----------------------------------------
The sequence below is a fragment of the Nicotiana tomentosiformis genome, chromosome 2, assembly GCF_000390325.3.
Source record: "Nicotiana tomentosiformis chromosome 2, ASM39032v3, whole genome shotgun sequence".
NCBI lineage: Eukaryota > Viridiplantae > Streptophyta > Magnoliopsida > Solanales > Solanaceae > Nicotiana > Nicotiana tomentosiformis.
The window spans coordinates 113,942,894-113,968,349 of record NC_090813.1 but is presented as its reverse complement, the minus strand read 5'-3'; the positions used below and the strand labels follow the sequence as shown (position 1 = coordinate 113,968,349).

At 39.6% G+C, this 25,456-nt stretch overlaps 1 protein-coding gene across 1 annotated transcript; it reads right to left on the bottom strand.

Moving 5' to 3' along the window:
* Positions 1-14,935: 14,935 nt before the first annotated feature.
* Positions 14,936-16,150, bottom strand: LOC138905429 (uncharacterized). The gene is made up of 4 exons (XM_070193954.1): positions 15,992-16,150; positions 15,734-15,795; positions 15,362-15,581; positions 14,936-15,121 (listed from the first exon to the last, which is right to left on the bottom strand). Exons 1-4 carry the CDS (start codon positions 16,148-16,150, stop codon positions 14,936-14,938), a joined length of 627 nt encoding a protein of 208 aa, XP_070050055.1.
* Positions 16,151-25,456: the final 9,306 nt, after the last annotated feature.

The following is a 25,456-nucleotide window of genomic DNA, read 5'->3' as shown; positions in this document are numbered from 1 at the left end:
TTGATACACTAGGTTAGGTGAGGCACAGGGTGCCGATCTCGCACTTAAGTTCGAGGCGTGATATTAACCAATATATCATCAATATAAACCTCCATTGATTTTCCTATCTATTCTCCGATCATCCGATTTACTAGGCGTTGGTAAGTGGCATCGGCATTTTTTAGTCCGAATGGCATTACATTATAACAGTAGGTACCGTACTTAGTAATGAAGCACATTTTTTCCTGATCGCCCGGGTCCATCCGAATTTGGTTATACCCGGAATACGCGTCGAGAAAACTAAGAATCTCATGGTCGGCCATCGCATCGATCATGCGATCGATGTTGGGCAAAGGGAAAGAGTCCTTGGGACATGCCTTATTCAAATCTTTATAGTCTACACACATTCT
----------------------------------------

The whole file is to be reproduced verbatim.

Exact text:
The sequence below is a fragment of the Nicotiana tomentosiformis genome, chromosome 2, assembly GCF_000390325.3.
Source record: "Nicotiana tomentosiformis chromosome 2, ASM39032v3, whole genome shotgun sequence".
NCBI lineage: Eukaryota > Viridiplantae > Streptophyta > Magnoliopsida > Solanales > Solanaceae > Nicotiana > Nicotiana tomentosiformis.
The window spans coordinates 113,942,894-113,968,349 of record NC_090813.1 but is presented as its reverse complement, the minus strand read 5'-3'; the positions used below and the strand labels follow the sequence as shown (position 1 = coordinate 113,968,349).

At 39.6% G+C, this 25,456-nt stretch overlaps 1 protein-coding gene across 1 annotated transcript; it reads right to left on the bottom strand.

Moving 5' to 3' along the window:
* Positions 1-14,935: 14,935 nt before the first annotated feature.
* Positions 14,936-16,150, bottom strand: LOC138905429 (uncharacterized). The gene is made up of 4 exons (XM_070193954.1): positions 15,992-16,150; positions 15,734-15,795; positions 15,362-15,581; positions 14,936-15,121 (listed from the first exon to the last, which is right to left on the bottom strand). Exons 1-4 carry the CDS (start codon positions 16,148-16,150, stop codon positions 14,936-14,938), a joined length of 627 nt encoding a protein of 208 aa, XP_070050055.1.
* Positions 16,151-25,456: the final 9,306 nt, after the last annotated feature.

The following is a 25,456-nucleotide window of genomic DNA, read 5'->3' as shown; positions in this document are numbered from 1 at the left end:
TTGATACACTAGGTTAGGTGAGGCACAGGGTGCCGATCTCGCACTTAAGTTCGAGGCGTGATATTAACCAATATATCATCAATATAAACCTCCATTGATTTTCCTATCTATTCTCCGATCATCCGATTTACTAGGCGTTGGTAAGTGGCATCGGCATTTTTTAGTCCGAATGGCATTACATTATAACAGTAGGTACCGTACTTAGTAATGAAGCACATTTTTTCCTGATCGCCCGGGTCCATCCGAATTTGGTTATACCCGGAATACGCGTCGAGAAAACTAAGAATCTCATGGTCGGCCATCGCATCGATCATGCGATCGATGTTGGGCAAAGGGAAAGAGTCCTTGGGACATGCCTTATTCAAATCTTTATAGTCTACACACATTCT